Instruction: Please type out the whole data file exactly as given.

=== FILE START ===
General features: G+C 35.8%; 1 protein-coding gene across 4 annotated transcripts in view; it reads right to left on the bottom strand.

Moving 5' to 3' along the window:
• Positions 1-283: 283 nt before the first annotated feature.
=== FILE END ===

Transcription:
General features: G+C 35.8%; 1 protein-coding gene across 4 annotated transcripts in view; it reads right to left on the bottom strand.

Moving 5' to 3' along the window:
• Positions 1-283: 283 nt before the first annotated feature.